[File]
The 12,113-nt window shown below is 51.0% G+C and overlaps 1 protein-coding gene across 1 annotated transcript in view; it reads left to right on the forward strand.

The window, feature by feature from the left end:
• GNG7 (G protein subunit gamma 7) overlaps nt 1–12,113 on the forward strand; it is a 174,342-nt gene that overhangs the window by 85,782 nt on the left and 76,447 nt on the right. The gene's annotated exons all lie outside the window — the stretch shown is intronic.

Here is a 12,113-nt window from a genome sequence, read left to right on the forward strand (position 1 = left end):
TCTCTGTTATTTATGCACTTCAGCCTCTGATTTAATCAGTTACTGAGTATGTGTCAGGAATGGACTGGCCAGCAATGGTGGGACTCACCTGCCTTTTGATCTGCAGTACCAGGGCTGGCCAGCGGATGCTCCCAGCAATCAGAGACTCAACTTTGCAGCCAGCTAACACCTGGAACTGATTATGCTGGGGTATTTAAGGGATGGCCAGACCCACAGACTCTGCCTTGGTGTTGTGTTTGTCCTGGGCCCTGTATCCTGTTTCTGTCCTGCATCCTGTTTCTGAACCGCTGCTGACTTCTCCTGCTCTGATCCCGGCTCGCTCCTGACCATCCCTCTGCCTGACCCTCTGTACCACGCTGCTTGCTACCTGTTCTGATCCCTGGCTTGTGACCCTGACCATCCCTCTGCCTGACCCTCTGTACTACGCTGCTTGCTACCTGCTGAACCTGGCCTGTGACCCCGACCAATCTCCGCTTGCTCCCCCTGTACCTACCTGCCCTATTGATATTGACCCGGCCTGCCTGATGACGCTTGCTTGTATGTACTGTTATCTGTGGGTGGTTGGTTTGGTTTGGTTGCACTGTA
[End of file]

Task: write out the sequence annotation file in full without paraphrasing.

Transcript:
The 12,113-nt window shown below is 51.0% G+C and overlaps 1 protein-coding gene across 1 annotated transcript in view; it reads left to right on the forward strand.

The window, feature by feature from the left end:
• GNG7 (G protein subunit gamma 7) overlaps nt 1–12,113 on the forward strand; it is a 174,342-nt gene that overhangs the window by 85,782 nt on the left and 76,447 nt on the right. The gene's annotated exons all lie outside the window — the stretch shown is intronic.

Here is a 12,113-nt window from a genome sequence, read left to right on the forward strand (position 1 = left end):
TCTCTGTTATTTATGCACTTCAGCCTCTGATTTAATCAGTTACTGAGTATGTGTCAGGAATGGACTGGCCAGCAATGGTGGGACTCACCTGCCTTTTGATCTGCAGTACCAGGGCTGGCCAGCGGATGCTCCCAGCAATCAGAGACTCAACTTTGCAGCCAGCTAACACCTGGAACTGATTATGCTGGGGTATTTAAGGGATGGCCAGACCCACAGACTCTGCCTTGGTGTTGTGTTTGTCCTGGGCCCTGTATCCTGTTTCTGTCCTGCATCCTGTTTCTGAACCGCTGCTGACTTCTCCTGCTCTGATCCCGGCTCGCTCCTGACCATCCCTCTGCCTGACCCTCTGTACCACGCTGCTTGCTACCTGTTCTGATCCCTGGCTTGTGACCCTGACCATCCCTCTGCCTGACCCTCTGTACTACGCTGCTTGCTACCTGCTGAACCTGGCCTGTGACCCCGACCAATCTCCGCTTGCTCCCCCTGTACCTACCTGCCCTATTGATATTGACCCGGCCTGCCTGATGACGCTTGCTTGTATGTACTGTTATCTGTGGGTGGTTGGTTTGGTTTGGTTGCACTGTA